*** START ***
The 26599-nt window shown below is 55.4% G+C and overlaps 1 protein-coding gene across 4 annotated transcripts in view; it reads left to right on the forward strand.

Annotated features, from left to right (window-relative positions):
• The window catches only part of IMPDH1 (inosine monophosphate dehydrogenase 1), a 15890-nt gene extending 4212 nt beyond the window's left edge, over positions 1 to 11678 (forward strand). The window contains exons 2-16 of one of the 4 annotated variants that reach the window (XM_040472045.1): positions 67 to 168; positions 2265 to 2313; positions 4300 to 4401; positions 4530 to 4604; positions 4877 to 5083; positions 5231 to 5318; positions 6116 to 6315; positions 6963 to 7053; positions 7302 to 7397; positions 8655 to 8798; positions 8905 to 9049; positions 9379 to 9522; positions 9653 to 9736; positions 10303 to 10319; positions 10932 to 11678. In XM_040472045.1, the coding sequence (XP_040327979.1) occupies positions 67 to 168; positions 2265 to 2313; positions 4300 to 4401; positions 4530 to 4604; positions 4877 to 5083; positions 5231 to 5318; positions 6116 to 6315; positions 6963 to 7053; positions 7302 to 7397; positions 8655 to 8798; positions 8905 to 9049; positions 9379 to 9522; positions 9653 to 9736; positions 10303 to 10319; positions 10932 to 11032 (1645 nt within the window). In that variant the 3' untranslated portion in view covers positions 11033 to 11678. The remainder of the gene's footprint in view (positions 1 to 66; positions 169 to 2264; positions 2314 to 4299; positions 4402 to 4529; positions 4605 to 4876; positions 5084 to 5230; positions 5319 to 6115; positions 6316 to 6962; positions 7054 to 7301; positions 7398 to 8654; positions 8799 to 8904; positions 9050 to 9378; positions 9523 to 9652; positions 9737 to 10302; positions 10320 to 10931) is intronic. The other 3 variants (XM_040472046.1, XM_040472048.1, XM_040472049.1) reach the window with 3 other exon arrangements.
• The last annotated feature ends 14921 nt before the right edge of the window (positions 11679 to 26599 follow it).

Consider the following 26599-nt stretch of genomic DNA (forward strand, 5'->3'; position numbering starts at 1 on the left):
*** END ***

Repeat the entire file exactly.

The 26599-nt window shown below is 55.4% G+C and overlaps 1 protein-coding gene across 4 annotated transcripts in view; it reads left to right on the forward strand.

Annotated features, from left to right (window-relative positions):
• The window catches only part of IMPDH1 (inosine monophosphate dehydrogenase 1), a 15890-nt gene extending 4212 nt beyond the window's left edge, over positions 1 to 11678 (forward strand). The window contains exons 2-16 of one of the 4 annotated variants that reach the window (XM_040472045.1): positions 67 to 168; positions 2265 to 2313; positions 4300 to 4401; positions 4530 to 4604; positions 4877 to 5083; positions 5231 to 5318; positions 6116 to 6315; positions 6963 to 7053; positions 7302 to 7397; positions 8655 to 8798; positions 8905 to 9049; positions 9379 to 9522; positions 9653 to 9736; positions 10303 to 10319; positions 10932 to 11678. In XM_040472045.1, the coding sequence (XP_040327979.1) occupies positions 67 to 168; positions 2265 to 2313; positions 4300 to 4401; positions 4530 to 4604; positions 4877 to 5083; positions 5231 to 5318; positions 6116 to 6315; positions 6963 to 7053; positions 7302 to 7397; positions 8655 to 8798; positions 8905 to 9049; positions 9379 to 9522; positions 9653 to 9736; positions 10303 to 10319; positions 10932 to 11032 (1645 nt within the window). In that variant the 3' untranslated portion in view covers positions 11033 to 11678. The remainder of the gene's footprint in view (positions 1 to 66; positions 169 to 2264; positions 2314 to 4299; positions 4402 to 4529; positions 4605 to 4876; positions 5084 to 5230; positions 5319 to 6115; positions 6316 to 6962; positions 7054 to 7301; positions 7398 to 8654; positions 8799 to 8904; positions 9050 to 9378; positions 9523 to 9652; positions 9737 to 10302; positions 10320 to 10931) is intronic. The other 3 variants (XM_040472046.1, XM_040472048.1, XM_040472049.1) reach the window with 3 other exon arrangements.
• The last annotated feature ends 14921 nt before the right edge of the window (positions 11679 to 26599 follow it).

Consider the following 26599-nt stretch of genomic DNA (forward strand, 5'->3'; position numbering starts at 1 on the left):